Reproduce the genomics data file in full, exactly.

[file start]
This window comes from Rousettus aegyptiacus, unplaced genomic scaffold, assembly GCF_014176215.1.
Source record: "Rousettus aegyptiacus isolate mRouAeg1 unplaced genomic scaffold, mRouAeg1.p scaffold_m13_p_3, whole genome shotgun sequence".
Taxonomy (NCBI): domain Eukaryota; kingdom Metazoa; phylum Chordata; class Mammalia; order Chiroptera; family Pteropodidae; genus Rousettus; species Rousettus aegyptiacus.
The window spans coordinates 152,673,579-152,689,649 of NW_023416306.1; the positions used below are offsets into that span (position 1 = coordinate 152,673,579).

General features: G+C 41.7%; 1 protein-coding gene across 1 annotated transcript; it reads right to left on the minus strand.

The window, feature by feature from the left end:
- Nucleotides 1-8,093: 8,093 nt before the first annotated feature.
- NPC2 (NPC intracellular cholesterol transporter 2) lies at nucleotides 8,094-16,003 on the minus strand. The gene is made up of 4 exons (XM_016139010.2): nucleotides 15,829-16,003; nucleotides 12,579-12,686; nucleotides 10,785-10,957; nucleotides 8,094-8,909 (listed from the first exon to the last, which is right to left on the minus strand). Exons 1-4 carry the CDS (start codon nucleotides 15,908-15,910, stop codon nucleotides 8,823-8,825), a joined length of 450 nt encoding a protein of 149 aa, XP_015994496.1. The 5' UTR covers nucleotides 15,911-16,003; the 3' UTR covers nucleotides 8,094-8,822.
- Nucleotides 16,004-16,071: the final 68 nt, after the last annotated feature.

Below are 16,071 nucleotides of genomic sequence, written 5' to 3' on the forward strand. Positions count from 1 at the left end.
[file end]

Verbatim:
This window comes from Rousettus aegyptiacus, unplaced genomic scaffold, assembly GCF_014176215.1.
Source record: "Rousettus aegyptiacus isolate mRouAeg1 unplaced genomic scaffold, mRouAeg1.p scaffold_m13_p_3, whole genome shotgun sequence".
Taxonomy (NCBI): domain Eukaryota; kingdom Metazoa; phylum Chordata; class Mammalia; order Chiroptera; family Pteropodidae; genus Rousettus; species Rousettus aegyptiacus.
The window spans coordinates 152,673,579-152,689,649 of NW_023416306.1; the positions used below are offsets into that span (position 1 = coordinate 152,673,579).

General features: G+C 41.7%; 1 protein-coding gene across 1 annotated transcript; it reads right to left on the minus strand.

The window, feature by feature from the left end:
- Nucleotides 1-8,093: 8,093 nt before the first annotated feature.
- NPC2 (NPC intracellular cholesterol transporter 2) lies at nucleotides 8,094-16,003 on the minus strand. The gene is made up of 4 exons (XM_016139010.2): nucleotides 15,829-16,003; nucleotides 12,579-12,686; nucleotides 10,785-10,957; nucleotides 8,094-8,909 (listed from the first exon to the last, which is right to left on the minus strand). Exons 1-4 carry the CDS (start codon nucleotides 15,908-15,910, stop codon nucleotides 8,823-8,825), a joined length of 450 nt encoding a protein of 149 aa, XP_015994496.1. The 5' UTR covers nucleotides 15,911-16,003; the 3' UTR covers nucleotides 8,094-8,822.
- Nucleotides 16,004-16,071: the final 68 nt, after the last annotated feature.

Below are 16,071 nucleotides of genomic sequence, written 5' to 3' on the forward strand. Positions count from 1 at the left end.